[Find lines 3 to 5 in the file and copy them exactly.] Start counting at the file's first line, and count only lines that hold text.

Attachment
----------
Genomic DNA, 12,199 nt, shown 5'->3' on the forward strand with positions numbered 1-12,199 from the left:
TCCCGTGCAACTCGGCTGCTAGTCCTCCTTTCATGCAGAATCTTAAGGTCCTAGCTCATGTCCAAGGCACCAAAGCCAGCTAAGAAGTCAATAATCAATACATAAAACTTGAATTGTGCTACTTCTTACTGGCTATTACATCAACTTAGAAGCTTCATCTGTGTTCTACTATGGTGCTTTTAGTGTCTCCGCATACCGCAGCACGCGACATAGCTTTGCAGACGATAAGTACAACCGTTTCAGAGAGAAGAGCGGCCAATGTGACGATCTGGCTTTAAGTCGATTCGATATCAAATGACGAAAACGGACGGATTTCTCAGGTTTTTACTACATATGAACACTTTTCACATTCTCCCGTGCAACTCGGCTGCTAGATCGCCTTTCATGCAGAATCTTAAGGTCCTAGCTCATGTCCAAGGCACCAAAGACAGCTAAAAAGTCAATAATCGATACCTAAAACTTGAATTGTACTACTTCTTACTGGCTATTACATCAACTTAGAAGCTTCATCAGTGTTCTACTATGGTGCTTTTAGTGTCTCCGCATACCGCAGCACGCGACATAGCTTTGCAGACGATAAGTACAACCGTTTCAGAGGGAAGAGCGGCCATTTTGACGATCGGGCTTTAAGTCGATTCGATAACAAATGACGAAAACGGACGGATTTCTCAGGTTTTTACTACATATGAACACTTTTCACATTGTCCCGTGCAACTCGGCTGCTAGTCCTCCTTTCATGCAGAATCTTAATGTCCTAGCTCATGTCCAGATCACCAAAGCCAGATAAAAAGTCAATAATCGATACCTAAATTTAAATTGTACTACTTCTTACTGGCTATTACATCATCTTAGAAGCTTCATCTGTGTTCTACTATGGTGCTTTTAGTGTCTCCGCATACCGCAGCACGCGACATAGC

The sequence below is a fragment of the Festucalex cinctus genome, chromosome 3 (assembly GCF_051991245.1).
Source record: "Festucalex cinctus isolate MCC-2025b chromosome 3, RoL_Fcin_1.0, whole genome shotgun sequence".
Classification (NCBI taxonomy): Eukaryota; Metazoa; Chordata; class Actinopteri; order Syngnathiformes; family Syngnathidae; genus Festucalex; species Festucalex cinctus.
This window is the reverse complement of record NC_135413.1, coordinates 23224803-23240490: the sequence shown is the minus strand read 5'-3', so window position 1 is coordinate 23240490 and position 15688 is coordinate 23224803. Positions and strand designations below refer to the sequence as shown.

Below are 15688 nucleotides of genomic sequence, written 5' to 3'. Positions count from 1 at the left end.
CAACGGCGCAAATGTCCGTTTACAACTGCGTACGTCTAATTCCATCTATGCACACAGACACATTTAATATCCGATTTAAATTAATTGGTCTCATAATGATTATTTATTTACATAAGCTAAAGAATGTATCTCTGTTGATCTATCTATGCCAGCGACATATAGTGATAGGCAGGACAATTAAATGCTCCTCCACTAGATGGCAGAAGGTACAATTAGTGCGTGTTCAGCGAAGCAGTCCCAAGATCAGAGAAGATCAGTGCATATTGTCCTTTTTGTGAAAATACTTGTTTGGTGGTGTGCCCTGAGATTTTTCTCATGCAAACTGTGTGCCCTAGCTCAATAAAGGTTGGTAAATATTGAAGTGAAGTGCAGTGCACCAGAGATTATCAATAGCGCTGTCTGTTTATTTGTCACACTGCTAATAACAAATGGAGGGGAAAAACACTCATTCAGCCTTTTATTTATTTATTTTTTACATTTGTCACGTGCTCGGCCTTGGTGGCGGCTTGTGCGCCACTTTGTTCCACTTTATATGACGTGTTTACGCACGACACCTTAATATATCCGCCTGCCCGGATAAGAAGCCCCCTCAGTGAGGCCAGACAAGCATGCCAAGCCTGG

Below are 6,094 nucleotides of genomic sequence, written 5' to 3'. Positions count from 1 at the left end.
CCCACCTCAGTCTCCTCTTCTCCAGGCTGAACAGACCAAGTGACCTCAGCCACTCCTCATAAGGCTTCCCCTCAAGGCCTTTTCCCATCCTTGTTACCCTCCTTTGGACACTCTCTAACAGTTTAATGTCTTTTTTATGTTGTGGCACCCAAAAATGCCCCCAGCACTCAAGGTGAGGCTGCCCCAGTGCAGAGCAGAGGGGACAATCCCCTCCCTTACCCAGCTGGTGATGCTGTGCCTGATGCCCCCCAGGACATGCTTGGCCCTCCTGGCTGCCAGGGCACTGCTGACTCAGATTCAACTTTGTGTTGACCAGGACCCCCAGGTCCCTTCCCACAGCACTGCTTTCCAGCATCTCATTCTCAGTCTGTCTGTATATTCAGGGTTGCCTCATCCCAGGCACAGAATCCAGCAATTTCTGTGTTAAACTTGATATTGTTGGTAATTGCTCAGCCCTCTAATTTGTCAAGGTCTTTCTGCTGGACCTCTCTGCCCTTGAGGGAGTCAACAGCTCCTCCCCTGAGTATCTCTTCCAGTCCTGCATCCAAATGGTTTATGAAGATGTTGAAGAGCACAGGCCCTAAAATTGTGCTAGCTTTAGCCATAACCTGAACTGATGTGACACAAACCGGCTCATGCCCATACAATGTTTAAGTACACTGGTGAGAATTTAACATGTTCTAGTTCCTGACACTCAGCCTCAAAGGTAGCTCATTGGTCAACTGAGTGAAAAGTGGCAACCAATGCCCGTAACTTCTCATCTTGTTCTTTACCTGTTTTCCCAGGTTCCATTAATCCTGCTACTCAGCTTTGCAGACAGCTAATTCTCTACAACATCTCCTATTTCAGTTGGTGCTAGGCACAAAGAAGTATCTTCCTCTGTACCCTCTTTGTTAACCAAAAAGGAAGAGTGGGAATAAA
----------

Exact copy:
The sequence below is a fragment of the Festucalex cinctus genome, chromosome 3 (assembly GCF_051991245.1).
Source record: "Festucalex cinctus isolate MCC-2025b chromosome 3, RoL_Fcin_1.0, whole genome shotgun sequence".
Classification (NCBI taxonomy): Eukaryota; Metazoa; Chordata; class Actinopteri; order Syngnathiformes; family Syngnathidae; genus Festucalex; species Festucalex cinctus.